Applaud the ‘go it alone’ pioneer spirit
While this category is a huge issue in any form of ministry, thankfully, many agencies work to avoid sending folks to a field of service without a team. However, the global worker who goes out with unreasonable expectations (internal or placed upon them), believing it is up to them to get the job done is not going to work well on a team. What to do?
If the person or couple are productive, i.e. they are accomplishing the goals set out for them and their measurable results exceed expectation, leaders tend to wink at the fact the couple doesn’t get along well with the other kids on the block. So, it’s a lot easier to let them be their own team. Sure, leadership encourages recruiting team members but a lack of team (think community now) is not so concerning if the couple seem to be doing well, which is usually defined as meeting established goals and ministry expectations.
I don’t think I’m being cynical here. Frankly, I’ve not heard of many instances where an agency (this is not statistically valid, you know) puts a couple’s ministry on pause because they don’t, can’t, or won’t work on a team or do not have a close community in their field of service. As long as the work is getting done, churches are planted, people attend training, language is getting learned, etc., it’s quite easy to ignore their relational short comings.
Gladly, I know of an agency that holds community as a core value. Many do. In one particular case, a dynamic couple sought employment with this group. Because of the particular need this couple was clearly skilled in meeting, the agency overlooked a few minor glitches in the hiring process. Their bad, for sure. However, in hopes that the small discrepancies were small and people can grow through things, they hired the couple.
This couple raised their funds in record time and seemed to need little oversight or help getting to the field. From the perspective of leadership, they had a true self-starter–someone who did not need handholding to their place of service. Whew!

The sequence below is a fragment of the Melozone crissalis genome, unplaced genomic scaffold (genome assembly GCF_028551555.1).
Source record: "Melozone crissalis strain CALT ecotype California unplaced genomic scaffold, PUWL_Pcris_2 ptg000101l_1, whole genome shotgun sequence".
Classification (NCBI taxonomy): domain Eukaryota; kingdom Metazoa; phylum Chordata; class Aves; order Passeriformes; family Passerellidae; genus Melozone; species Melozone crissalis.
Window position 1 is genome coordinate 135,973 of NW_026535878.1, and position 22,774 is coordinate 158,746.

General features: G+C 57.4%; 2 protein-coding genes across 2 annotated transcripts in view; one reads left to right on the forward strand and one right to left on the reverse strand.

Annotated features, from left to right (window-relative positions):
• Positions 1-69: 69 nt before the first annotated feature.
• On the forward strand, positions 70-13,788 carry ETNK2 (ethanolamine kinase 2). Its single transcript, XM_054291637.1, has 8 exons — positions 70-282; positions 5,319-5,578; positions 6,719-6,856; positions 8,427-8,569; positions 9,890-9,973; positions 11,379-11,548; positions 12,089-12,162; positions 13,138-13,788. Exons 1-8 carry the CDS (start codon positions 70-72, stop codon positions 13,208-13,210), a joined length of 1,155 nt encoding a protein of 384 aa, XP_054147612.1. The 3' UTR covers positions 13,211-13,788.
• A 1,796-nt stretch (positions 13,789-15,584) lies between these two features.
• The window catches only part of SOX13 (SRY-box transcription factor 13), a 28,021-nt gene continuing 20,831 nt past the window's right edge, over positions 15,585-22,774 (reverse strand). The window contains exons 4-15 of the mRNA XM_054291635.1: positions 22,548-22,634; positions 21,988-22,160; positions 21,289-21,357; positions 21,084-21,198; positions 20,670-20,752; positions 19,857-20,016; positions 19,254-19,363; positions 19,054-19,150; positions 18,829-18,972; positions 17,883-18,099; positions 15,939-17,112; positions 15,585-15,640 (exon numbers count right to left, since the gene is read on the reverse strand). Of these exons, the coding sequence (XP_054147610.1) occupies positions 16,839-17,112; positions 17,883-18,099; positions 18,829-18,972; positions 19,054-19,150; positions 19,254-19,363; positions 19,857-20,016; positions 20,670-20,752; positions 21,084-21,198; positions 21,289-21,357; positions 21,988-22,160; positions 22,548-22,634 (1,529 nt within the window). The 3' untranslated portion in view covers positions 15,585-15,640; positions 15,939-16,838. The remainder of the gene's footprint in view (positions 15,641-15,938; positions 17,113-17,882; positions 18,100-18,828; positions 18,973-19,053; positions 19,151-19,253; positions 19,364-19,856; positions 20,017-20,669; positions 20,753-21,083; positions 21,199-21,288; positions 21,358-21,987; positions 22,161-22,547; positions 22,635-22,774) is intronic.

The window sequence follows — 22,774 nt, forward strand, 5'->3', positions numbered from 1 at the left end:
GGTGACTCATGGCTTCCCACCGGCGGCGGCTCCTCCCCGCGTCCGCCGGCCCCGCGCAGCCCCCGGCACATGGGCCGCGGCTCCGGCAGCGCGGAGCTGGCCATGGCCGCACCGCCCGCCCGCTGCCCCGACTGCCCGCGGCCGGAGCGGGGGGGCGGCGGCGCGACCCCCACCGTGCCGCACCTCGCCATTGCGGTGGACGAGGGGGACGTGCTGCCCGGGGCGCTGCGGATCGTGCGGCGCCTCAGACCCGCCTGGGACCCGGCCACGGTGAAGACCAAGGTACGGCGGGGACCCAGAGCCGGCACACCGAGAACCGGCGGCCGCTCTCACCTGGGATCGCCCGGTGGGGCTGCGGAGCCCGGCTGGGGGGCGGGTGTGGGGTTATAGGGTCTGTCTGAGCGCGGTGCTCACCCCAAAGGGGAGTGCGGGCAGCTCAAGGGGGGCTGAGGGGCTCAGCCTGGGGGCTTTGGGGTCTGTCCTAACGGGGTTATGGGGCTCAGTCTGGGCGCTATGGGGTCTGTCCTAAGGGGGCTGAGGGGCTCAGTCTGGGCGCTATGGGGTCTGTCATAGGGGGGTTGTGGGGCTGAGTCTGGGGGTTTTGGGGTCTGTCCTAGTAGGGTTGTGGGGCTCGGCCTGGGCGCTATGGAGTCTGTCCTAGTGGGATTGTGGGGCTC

Once the couple arrived to the field, their team leader pulled them into their community (the team was not formed around a task so much as it was formed around valuing community as a necessary reflection of the gospel). At first, the couple thought it exciting though a bit novel to meet only for prayer and shared life–but, they were excited to have finally arrived and be serving the Lord. At one point, when the life sharing got a bit personal after first year struggles emerged (the couple was embarrassed that they argued over the cost of household items in the store), they backed away from the community into isolation. The work did not suffer, but they chose to hide from relationship.
No problem. This is actually normal in some situations. In fact, culture shock gives a far better glimpse of the flesh that could never have been discerned in the interview process. However, it became a problem when it was evident the couple was deeply committed to not being seen. The more the team attempted to reach out, the more relationship was shunned and the more they began garnering support for their pioneering spirit from the supporters in the states.
When no help seemed forthright from leadership (because the organization valued relationship), the couple felt betrayed and began levelling accusations of being defrauded. They did not come to the field to make relationships with other workers, only to do the job they came to accomplish. Now, the glitches from the interview process because clear.
This couple eventually left for another agency but within a few months encountered the same struggles as before. The new agency would not let them work alone. Sadly, folks back home applauded the couple for their pioneer spirit but did not see the wreckage the couple created in the community at large through their insistence that relationship was unnecessary for them to do what they came to the field to do.
A lot when wrong in that case. Leadership did not pay attention to the small red flags. The couple was so keen on getting to the field they did not pay attention to how much relationship mattered to this group. When the couple withdrew, the team did not call in external help until it was too late. The couple refused help once it became available. The new agency did not do due diligence in asking why the couple left one agency so quickly to join a new one. Not until the problems surfaced with the new agency did any one from leadership call the old agency to find out what they missed. And, from my perspective, the worst part is that supporters from home were the voice of encouragement that this couple’s go-it-alone, pioneering spirit was not a problem. The set up was complete.
Isolate the players, and each sees the other as having the greater fault. What I have been able to discern from the mess is that the team leader owned his part in the couple’s struggle of trying to sort it out without calling in outside help; of not paying attention to warning signs that may have required slowing things down a bit in getting the couple to the field. He needed help, they were ready and able, he pushed to get them.